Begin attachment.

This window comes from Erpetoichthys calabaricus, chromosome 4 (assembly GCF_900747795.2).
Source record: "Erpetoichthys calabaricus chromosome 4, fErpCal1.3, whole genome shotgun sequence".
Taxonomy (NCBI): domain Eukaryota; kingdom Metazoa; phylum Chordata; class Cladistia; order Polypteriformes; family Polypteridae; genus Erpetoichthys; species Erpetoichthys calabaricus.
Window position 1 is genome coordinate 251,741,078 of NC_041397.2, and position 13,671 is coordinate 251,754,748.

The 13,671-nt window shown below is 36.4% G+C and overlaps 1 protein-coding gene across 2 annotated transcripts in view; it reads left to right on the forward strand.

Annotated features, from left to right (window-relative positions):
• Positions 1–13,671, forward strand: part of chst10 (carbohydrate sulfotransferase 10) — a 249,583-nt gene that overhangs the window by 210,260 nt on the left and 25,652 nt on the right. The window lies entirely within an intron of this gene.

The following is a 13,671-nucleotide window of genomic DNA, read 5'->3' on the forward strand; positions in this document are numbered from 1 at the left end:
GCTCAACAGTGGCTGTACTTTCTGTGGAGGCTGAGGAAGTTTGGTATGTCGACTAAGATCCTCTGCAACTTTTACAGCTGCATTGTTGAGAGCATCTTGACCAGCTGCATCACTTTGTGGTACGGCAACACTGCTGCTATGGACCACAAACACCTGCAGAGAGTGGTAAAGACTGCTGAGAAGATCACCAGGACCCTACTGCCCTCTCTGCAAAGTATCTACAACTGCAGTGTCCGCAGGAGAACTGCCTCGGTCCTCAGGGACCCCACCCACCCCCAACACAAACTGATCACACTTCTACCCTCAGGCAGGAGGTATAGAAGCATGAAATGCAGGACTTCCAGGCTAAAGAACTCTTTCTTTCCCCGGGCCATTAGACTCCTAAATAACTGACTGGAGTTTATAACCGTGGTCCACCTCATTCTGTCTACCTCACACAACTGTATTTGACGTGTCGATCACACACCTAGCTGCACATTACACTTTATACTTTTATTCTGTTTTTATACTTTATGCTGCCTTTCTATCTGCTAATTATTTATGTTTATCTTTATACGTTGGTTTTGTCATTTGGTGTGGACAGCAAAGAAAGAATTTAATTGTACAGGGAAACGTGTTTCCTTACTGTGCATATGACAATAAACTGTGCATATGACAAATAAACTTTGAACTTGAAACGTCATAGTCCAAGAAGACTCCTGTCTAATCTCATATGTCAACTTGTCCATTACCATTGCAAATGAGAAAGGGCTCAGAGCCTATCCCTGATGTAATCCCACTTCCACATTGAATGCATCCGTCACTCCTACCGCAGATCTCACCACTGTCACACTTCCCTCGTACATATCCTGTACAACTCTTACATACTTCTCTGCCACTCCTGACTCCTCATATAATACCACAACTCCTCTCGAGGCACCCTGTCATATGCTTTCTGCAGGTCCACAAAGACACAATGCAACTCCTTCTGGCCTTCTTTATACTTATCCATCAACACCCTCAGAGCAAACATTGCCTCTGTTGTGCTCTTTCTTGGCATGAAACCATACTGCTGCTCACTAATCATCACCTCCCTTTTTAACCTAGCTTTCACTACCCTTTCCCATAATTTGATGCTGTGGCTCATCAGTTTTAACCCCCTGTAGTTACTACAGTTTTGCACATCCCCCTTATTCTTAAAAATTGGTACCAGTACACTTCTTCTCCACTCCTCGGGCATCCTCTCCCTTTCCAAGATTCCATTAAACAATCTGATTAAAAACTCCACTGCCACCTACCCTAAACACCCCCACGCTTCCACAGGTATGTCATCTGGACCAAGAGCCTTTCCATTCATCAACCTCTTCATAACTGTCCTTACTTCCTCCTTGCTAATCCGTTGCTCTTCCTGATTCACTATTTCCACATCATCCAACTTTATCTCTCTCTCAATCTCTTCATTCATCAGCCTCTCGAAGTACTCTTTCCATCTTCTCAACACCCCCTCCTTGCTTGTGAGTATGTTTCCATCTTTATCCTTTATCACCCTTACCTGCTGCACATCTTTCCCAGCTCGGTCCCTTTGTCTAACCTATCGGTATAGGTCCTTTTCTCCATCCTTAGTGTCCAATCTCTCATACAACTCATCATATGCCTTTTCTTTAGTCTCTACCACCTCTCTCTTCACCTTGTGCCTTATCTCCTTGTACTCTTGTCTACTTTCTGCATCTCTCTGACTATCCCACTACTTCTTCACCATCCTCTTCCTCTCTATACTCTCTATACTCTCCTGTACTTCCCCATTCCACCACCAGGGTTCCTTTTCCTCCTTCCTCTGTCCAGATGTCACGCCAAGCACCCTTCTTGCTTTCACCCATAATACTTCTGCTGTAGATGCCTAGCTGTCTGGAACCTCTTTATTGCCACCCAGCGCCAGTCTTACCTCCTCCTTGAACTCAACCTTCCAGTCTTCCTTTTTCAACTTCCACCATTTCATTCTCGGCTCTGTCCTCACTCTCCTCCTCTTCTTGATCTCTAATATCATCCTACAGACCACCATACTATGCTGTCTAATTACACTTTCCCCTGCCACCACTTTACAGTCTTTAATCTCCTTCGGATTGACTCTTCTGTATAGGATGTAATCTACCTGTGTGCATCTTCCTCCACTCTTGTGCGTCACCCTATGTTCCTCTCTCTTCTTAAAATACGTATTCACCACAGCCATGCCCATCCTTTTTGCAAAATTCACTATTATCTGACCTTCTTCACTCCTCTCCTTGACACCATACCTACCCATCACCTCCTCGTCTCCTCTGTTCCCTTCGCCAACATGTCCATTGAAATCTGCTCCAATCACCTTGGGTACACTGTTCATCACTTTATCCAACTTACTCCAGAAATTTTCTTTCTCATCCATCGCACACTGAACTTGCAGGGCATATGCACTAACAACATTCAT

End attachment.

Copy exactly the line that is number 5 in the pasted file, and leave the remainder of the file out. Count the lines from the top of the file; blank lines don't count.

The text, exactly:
The 13,671-nt window shown below is 36.4% G+C and overlaps 1 protein-coding gene across 2 annotated transcripts in view; it reads left to right on the forward strand.